Sunday 21 December 2008

Developer Liam Carroll has been refused planning permission for a huge office-led development in East Wall in Dublin, which would have contained more

THE capital's "self-cleaning" and low maintenance Millennium Spire has cost more than €1.1m to keep gleaming and in working order since being erected.

The astonishing sum has been spent on extensive cleaning and maintenance programmes for the monument, which has been beset by difficulties for its six years in existence.

Dublin City Council said that €324,868 had already been spent this year on major lighting repairs and a major cleaning operation.

A massive crane had to be put in place to carry out the operation, which goes some way to explaining the huge cost of the work.

In 2007, the council spent a grand total of €435,633 carrying out the same type of work: a major cleaning and lighting repairs programme.

Between January 2006 and December 2006, they spent a total of €238,432 on the monument, whose lights have failed time and again since it was unveiled in
January 2003.

From then until the end of 2005, the council spent another €180,000 on maintenance and cleaning.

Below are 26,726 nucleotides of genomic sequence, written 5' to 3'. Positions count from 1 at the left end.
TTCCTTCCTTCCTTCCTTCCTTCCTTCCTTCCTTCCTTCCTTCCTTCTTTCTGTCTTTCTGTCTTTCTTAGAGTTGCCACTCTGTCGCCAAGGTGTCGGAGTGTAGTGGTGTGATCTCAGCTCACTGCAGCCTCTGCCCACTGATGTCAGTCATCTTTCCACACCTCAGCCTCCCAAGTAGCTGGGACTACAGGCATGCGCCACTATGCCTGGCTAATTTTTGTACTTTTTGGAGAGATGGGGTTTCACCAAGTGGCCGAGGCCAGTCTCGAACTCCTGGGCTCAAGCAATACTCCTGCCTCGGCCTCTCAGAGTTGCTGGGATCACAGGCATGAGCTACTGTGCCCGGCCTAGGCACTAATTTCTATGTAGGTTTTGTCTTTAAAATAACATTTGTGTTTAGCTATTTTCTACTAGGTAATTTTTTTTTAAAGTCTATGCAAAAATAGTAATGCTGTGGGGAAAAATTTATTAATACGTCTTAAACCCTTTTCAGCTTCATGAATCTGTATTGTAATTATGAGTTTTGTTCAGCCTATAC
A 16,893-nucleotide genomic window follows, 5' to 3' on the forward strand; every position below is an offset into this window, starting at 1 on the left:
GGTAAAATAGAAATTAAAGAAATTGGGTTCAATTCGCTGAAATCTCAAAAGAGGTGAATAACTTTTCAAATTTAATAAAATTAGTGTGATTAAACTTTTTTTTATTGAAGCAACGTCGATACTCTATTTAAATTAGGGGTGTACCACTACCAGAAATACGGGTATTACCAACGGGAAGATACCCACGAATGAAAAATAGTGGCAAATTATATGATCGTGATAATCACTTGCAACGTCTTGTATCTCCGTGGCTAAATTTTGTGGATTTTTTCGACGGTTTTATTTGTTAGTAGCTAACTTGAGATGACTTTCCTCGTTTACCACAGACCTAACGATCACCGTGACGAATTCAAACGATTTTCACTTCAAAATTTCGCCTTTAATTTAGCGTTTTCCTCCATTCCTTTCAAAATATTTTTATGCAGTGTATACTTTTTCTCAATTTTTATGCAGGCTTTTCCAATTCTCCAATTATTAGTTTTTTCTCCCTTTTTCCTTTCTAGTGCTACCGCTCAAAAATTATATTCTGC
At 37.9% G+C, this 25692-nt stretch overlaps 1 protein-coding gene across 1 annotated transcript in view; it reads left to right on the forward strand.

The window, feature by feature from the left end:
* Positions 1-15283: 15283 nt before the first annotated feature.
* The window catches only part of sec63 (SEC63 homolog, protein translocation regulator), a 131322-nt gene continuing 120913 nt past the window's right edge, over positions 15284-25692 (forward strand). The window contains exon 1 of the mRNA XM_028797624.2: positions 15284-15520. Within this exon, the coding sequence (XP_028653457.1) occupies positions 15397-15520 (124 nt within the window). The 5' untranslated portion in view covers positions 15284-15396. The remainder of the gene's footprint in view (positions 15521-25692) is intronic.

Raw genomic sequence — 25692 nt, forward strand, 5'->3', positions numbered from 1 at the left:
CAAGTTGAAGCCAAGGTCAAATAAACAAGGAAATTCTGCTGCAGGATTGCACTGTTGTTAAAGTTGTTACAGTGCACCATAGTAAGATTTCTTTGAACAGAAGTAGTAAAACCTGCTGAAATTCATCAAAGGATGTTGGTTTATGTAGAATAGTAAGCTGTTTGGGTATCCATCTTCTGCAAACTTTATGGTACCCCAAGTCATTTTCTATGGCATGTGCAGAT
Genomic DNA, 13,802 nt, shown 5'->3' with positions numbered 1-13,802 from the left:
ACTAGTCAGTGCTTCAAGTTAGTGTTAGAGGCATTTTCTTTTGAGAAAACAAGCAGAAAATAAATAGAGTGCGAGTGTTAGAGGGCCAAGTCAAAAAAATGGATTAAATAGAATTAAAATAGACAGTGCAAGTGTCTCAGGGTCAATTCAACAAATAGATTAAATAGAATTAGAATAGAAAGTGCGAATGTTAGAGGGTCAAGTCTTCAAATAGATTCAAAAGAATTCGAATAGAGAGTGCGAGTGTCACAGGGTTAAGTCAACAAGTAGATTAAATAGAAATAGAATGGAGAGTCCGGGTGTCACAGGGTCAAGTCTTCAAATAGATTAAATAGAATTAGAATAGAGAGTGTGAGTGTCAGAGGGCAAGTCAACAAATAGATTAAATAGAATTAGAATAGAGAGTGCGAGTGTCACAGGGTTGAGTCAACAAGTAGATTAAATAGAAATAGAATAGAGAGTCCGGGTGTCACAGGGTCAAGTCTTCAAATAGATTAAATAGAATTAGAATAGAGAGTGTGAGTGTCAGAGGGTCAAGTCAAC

The €1.179m maintenance and cleaning is on top of the €5m spent on constructing the monument, which de­spite its failings has become a beloved landmark for denizens of the capital.

Dublin City Council said: "It should be noted that 2007 and 2008 were exceptional years in that major lighting repairs and cleaning took place in each year (this year because the crane and equipment were in place anyway).

"It should also be noted that the award of the maintenance contract for the Spire was carried out under a competitive tendering procedure.

"This exercise is currently under way again under the normal procurement procedures and regulations and a new contract will be awarded early in 2009."

The monument, which was described as "self-cleaning" when erected, has suffered a litany of technical problems since being installed.

Its lights have failed on at least five occasions despite the fact that the 1,200 bulbs inside were supposed to last for at least 20 years.

The 'Monument of Light' was also supposed to wash itself, keeping its sheen
as Dublin's plentiful rainfall rolled down its slightly
slanted sides.

Instead, the metal has become badly smeared and the joints between the individual sections become ever more obvious.

The lower section of the Spire has to be cleaned every morning at 7am and the first 12 metres are given a thorough wash four times a year.

The monument – one of the tallest pieces of sculpture in the world – was designed by the architectural firm of Ian Ritchie, the UK-based designer.

Sunday Tribune

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